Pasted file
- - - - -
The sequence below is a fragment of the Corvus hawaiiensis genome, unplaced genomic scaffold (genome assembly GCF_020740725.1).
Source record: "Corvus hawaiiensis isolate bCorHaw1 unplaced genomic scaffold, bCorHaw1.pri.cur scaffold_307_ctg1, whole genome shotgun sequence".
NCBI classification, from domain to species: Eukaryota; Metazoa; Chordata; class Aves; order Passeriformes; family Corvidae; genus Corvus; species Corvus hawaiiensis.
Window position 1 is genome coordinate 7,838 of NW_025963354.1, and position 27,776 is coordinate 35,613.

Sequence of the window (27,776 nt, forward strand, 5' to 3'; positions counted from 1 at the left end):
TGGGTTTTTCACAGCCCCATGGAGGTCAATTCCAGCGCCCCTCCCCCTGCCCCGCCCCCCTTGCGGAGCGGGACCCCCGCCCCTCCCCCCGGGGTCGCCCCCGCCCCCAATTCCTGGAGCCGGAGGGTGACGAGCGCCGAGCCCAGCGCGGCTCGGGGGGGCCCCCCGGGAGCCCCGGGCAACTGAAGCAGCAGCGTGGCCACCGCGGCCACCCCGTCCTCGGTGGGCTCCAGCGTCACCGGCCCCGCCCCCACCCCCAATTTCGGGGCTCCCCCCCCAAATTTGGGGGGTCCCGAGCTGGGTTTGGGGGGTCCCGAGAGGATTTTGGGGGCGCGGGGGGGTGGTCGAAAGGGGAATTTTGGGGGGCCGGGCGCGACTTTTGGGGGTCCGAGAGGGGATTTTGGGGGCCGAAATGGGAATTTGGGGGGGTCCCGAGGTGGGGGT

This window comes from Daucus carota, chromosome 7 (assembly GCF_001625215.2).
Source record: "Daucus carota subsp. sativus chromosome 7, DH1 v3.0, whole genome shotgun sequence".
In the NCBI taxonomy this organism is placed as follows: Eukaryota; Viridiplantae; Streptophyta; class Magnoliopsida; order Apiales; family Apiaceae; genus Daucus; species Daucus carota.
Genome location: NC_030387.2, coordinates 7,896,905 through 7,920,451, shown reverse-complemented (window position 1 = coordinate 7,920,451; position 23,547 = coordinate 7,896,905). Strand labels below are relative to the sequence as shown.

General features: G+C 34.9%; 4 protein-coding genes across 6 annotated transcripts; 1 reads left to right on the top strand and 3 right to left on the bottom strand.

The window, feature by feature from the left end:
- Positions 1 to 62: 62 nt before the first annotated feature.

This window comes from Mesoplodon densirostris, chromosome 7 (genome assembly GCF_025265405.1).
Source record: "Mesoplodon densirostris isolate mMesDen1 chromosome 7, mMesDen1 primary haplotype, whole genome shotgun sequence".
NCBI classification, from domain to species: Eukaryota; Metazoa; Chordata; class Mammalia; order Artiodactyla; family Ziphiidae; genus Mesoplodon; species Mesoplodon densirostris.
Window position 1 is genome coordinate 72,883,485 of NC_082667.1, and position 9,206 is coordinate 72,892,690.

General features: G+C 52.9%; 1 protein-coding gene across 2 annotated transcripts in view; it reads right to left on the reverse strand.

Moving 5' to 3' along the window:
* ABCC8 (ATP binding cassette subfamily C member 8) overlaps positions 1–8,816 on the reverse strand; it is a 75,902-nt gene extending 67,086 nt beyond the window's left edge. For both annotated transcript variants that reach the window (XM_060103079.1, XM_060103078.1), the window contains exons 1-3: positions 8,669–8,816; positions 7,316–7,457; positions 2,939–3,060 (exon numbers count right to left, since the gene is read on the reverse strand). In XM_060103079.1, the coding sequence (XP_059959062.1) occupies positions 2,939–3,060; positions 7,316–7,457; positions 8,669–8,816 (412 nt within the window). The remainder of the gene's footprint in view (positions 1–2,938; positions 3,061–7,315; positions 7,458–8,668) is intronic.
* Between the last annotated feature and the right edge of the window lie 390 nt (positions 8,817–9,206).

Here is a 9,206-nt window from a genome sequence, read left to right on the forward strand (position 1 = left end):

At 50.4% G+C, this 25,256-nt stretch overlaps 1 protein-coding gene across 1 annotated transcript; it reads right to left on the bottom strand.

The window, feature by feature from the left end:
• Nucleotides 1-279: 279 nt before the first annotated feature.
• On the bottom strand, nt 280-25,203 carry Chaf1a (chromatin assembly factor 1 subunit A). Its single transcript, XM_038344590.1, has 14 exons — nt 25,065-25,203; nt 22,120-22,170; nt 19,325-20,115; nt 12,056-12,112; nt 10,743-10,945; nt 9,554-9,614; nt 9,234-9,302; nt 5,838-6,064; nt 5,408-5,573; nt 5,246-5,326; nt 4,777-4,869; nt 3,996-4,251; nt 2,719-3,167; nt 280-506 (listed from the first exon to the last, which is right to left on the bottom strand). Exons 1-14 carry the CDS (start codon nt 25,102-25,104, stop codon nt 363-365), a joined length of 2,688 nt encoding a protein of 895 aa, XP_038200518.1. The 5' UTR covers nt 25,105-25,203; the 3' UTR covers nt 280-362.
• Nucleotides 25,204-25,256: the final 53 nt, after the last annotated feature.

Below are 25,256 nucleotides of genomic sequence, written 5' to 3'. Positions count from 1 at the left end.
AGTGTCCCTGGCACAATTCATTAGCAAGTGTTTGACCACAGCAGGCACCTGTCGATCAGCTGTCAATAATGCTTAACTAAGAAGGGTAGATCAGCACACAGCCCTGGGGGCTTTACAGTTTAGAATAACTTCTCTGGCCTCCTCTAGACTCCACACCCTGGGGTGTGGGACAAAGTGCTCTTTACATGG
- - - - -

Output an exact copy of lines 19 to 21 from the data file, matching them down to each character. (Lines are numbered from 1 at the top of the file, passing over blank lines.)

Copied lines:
Moving 5' to 3' along the window:
* ABCC8 (ATP binding cassette subfamily C member 8) overlaps positions 1–8,816 on the reverse strand; it is a 75,902-nt gene extending 67,086 nt beyond the window's left edge. For both annotated transcript variants that reach the window (XM_060103079.1, XM_060103078.1), the window contains exons 1-3: positions 8,669–8,816; positions 7,316–7,457; positions 2,939–3,060 (exon numbers count right to left, since the gene is read on the reverse strand). In XM_060103079.1, the coding sequence (XP_059959062.1) occupies positions 2,939–3,060; positions 7,316–7,457; positions 8,669–8,816 (412 nt within the window). The remainder of the gene's footprint in view (positions 1–2,938; positions 3,061–7,315; positions 7,458–8,668) is intronic.
* Between the last annotated feature and the right edge of the window lie 390 nt (positions 8,817–9,206).